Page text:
Roberto Mancini’s tactics against Arsenal on Wednesday night have been much maligned by many of both the mainstream press and football blog twitterati, but I contest that in his City side, Mancini has instilled a tactical strength and it is highly effective. In a previous article, I analysed how Mancini gets his side to line up, playing a 4-2-1-2-1 in generic nomenclature, with two very defensive midfielders, a box-to-box midfielder and two very different wingers behind a false nine. When you take away the fanciness of what I just wrote, it basically means that City play with 6 players who sit back and then one player with both defensive and offensiveÂ responsibilitiesÂ and then three who attack (although the ‘wingers’ do have defensive responsibilities as well).
It can be both very regressive but it can also be pro-active, and that is the nature of how Mancini sees football, that teams should have an element of universality, an ability to adapt to differing situations. There will be times when City will attempt to dominate possession and play high up the pitch, particularly against – without being disrespectful – lesser opposition. They don’t play with any specific flair, but they are effective (when they try their best to fall apart). But when the situation necessitates it they can play deep and soak up pressure and try and play on the counter, whichÂ admittedly, there wasn’t much of against Arsenal, but Mancini won’t be the first or last coach to go to theÂ EmiratesÂ with the remit of getting a point.
A lot of the talk about the club has been about the massive amount of money that has been spent on the squad, and for some reason this seems to mean that the squad mustÂ inherently play attractive, attacking football. But Mancini is a pragmatic manager, or he certainly has modelled City in such a way. Or, more specifically, how the team plays at the moment. However, in my earlier article I speculated that City will become a more progressive side when Balotelli, and more specifically, Kolarov is fit.
A lot of money was spent on Aleksandr Kolarov in the summer but he was one of the signings that didn’t attract that much attention, comparatively anyway, in the UK. However Kolarov can provide a far more offensive outlet from deep than the other prospective left backs at the club. This, in theory, changes the dynamic of the team when they go forward.
Difference in passing distribution between Kolarov and Zabaleta
As can be seen here, Kolarov’s ball distribution is far higher up the pitch and more evenly distributed up and down the left flank, whereas Zabaleta plays primarily around the halfway line. This shows that Kolarov is a more progressive full back, hugging the touchline thus generating more width for the City attack.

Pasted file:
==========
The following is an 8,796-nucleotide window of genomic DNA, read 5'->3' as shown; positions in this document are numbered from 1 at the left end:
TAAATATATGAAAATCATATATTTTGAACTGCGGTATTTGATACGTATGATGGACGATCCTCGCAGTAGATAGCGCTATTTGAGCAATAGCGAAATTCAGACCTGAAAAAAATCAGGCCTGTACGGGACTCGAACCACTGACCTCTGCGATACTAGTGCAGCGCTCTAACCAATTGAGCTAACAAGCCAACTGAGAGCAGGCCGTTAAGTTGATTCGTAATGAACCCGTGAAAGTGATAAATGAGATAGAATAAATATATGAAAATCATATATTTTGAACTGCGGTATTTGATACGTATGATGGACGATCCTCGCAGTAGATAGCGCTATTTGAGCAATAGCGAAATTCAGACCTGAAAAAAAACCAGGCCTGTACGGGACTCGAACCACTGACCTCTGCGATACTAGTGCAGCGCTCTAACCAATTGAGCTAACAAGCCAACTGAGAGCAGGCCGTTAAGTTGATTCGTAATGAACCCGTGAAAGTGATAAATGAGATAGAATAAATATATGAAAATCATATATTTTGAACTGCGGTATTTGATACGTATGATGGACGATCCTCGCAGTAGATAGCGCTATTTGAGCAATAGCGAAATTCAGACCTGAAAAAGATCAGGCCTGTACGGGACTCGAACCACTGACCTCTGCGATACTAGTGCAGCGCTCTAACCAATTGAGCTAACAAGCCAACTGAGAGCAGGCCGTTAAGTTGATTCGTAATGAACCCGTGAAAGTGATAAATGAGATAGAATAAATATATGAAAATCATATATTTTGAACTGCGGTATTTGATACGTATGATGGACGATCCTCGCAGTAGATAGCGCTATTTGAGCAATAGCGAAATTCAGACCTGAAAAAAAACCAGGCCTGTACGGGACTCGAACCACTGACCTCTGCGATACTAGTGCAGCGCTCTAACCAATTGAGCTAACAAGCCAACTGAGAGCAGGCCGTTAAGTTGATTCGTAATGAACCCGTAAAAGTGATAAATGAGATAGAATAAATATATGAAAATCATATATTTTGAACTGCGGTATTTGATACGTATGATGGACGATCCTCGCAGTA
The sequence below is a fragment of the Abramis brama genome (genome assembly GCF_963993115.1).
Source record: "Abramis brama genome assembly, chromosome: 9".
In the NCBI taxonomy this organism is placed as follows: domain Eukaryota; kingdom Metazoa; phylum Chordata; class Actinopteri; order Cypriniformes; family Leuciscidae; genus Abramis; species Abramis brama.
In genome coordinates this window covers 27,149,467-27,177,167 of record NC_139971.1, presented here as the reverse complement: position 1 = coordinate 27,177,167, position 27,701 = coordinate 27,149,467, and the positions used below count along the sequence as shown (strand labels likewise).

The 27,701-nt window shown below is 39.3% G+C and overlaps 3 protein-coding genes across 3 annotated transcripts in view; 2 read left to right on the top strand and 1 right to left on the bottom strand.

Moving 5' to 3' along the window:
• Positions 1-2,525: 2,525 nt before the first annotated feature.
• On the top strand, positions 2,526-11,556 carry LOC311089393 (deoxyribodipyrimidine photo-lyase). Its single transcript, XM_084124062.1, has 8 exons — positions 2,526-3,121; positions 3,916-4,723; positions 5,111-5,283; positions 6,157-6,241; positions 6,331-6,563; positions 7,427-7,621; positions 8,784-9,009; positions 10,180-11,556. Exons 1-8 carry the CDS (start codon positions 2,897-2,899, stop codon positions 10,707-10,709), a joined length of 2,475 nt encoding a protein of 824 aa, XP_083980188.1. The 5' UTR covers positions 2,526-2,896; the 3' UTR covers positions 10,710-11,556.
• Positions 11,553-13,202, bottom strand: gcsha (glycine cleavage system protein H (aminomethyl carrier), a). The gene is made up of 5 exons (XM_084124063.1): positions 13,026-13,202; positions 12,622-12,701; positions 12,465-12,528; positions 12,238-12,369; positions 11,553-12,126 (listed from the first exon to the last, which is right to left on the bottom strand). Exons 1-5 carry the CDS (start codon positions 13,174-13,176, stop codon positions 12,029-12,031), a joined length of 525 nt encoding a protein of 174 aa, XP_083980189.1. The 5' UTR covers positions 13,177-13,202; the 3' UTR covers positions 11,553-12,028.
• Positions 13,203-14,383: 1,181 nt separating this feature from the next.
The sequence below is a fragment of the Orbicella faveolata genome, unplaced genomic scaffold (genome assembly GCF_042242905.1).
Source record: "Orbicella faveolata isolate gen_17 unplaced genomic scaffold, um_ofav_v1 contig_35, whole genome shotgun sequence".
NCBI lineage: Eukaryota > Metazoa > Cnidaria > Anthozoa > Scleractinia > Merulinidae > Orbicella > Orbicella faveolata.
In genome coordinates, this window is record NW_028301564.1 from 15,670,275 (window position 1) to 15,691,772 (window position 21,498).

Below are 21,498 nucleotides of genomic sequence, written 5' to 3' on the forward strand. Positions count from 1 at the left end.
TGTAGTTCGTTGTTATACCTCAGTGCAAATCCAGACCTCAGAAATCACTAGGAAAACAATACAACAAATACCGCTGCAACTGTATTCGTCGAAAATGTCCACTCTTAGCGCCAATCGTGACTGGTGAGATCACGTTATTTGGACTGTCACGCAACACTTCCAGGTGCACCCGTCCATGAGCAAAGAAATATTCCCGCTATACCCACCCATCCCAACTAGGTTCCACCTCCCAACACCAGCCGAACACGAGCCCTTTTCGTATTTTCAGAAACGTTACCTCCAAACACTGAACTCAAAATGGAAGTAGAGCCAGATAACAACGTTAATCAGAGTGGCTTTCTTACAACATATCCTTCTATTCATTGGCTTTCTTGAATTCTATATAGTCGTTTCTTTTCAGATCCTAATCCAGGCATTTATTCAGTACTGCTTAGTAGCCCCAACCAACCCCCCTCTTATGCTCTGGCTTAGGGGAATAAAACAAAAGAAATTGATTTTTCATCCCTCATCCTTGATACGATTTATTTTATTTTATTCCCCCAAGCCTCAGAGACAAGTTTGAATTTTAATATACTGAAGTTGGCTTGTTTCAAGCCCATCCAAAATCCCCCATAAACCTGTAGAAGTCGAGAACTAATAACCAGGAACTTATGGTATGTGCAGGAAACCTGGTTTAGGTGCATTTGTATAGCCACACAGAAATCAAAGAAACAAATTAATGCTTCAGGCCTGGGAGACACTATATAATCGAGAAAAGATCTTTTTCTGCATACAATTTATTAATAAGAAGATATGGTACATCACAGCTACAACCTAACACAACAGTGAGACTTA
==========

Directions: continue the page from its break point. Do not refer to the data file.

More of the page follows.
This means that the team isn’t asÂ lopsided, with Milner keeping an outlet on the right and Kolarov pushing forward on the left. This means there are more options going forward and the width that is needed to stretch defences is maintained. And, although perhaps not by conscious choice, Mancini in several of the games that Kolarov has played a centre-back has been utilised at right back (although labelling Boateng strictly a centre back is paying him a disservice, but he’s certainly a more defensively sound right back than others) to counter act any defensive weakness caused by having one of his defensive unit pushing further forward.
The difference between City’s use of the ball between Kolarov and Zabaleta
Here it is evident that the teams overall pattern of play is much more progressive with higher percentages down the left flank and more passes being played in the final third. The irony is, that in the game where City had the ball more in the final third they only won 1 – 0, whereas in the other – where most of their play was in the middle of the park – they won 4 – 0. But it can be seen that Kolarov provides more width and ergo creates a finer balance to the side than Zabaleta or any of the other players City have deployed at left back this season.
With the signing of Dzeko imminent and Kolarov’s return to fitness, there is a very real chance that a far more progressive City will become apparent. Having an alternating attacking unit of Silva, Balotelli, Tevez, Dzeko, Milner, Johnson and Kolarov will be far more potent than the one at the moment. It will also mean that Tevez can drop deeper, placing less onus on Yaya Toure to be a creative outlet, where he has struggled at times over the course of the season. This isn’t to say I expect a fervently attacking Manchester City side under Mancini, as it would go against the beliefs ingrained within him, but certainly a far more effective one.
Of course, how Dzeko is implemented isn’t known yet, and whether Kolarov will be able to have a sustained impact is also suspect, but Mancini certainly has a lot of potent attacking potential available to him as well as a sound defensive tactical base from which they can operate. Should Kolarov, Balotelli and Boateng all reach full fitness and stay fit and Dzeko settle into life in the premiership then Manchester City’s title tilt may not have to wait for a couple of seasons as has been predicted in someÂ quarters. There is certainly strength and depth within the squad, and although there are a lot of big egos clattering into each other, sometimes a bit of tenacity can do a team a service.
The argument isn’t whether Mancini has the tactical nous to engineer his squad into a top level side, it’s whether he can keep his squad functioning and the hierarchy above him happy.